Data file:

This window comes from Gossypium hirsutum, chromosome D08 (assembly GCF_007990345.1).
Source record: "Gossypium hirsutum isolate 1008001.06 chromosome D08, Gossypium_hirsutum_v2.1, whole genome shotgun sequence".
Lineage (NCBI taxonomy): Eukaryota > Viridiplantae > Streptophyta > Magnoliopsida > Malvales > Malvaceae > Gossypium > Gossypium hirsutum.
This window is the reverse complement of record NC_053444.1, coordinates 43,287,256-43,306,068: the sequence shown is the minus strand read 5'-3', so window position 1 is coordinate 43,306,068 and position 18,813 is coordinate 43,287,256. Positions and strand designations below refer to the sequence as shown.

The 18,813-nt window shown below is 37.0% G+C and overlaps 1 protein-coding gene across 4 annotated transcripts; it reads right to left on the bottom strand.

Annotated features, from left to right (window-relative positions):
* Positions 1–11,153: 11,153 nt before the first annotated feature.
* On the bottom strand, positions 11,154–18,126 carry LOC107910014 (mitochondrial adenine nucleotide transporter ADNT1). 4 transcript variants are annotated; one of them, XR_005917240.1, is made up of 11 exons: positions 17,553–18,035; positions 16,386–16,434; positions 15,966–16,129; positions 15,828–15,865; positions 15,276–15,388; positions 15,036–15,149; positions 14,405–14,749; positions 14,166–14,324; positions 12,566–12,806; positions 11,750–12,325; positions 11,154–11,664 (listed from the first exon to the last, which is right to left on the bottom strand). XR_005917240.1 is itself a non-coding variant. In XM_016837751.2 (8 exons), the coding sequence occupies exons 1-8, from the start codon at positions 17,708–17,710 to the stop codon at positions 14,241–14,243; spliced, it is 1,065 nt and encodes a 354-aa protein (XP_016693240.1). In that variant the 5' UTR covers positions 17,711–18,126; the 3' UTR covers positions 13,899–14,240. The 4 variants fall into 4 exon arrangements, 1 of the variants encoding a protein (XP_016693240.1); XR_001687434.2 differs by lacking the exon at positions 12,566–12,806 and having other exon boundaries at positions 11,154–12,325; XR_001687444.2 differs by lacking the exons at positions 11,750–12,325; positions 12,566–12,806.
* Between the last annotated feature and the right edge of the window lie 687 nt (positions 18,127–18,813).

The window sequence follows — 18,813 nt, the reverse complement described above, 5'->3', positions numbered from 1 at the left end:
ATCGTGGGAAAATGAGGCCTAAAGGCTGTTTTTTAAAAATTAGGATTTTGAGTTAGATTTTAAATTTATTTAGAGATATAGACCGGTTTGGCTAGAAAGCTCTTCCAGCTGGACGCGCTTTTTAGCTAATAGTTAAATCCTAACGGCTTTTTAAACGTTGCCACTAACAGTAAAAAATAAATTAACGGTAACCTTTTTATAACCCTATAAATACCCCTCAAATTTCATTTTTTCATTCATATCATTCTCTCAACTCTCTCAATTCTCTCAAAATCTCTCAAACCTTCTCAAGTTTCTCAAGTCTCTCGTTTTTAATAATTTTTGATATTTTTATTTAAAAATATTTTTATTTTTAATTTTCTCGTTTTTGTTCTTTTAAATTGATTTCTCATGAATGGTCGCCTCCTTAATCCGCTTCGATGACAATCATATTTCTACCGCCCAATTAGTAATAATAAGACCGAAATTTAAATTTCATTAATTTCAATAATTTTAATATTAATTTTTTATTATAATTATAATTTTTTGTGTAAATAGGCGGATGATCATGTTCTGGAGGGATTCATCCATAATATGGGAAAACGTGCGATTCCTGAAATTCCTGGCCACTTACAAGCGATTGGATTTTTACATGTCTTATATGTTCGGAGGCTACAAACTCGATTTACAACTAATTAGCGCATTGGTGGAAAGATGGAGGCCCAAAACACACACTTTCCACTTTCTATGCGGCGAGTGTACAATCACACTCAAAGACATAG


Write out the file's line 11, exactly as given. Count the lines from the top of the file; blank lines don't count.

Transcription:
ATCGTGGGAAAATGAGGCCTAAAGGCTGTTTTTTAAAAATTAGGATTTTGAGTTAGATTTTAAATTTATTTAGAGATATAGACCGGTTTGGCTAGAAAGCTCTTCCAGCTGGACGCGCTTTTTAGCTAATAGTTAAATCCTAACGGCTTTTTAAACGTTGCCACTAACAGTAAAAAATAAATTAACGGTAACCTTTTTATAACCCTATAAATACCCCTCAAATTTCATTTTTTCATTCATATCATTCTCTCAACTCTCTCAATTCTCTCAAAATCTCTCAAACCTTCTCAAGTTTCTCAAGTCTCTCGTTTTTAATAATTTTTGATATTTTTATTTAAAAATATTTTTATTTTTAATTTTCTCGTTTTTGTTCTTTTAAATTGATTTCTCATGAATGGTCGCCTCCTTAATCCGCTTCGATGACAATCATATTTCTACCGCCCAATTAGTAATAATAAGACCGAAATTTAAATTTCATTAATTTCAATAATTTTAATATTAATTTTTTATTATAATTATAATTTTTTGTGTAAATAGGCGGATGATCATGTTCTGGAGGGATTCATCCATAATATGGGAAAACGTGCGATTCCTGAAATTCCTGGCCACTTACAAGCGATTGGATTTTTACATGTCTTATATGTTCGGAGGCTACAAACTCGATTTACAACTAATTAGCGCATTGGTGGAAAGATGGAGGCCCAAAACACACACTTTCCACTTTCTATGCGGCGAGTGTACAATCACACTCAAAGACATAG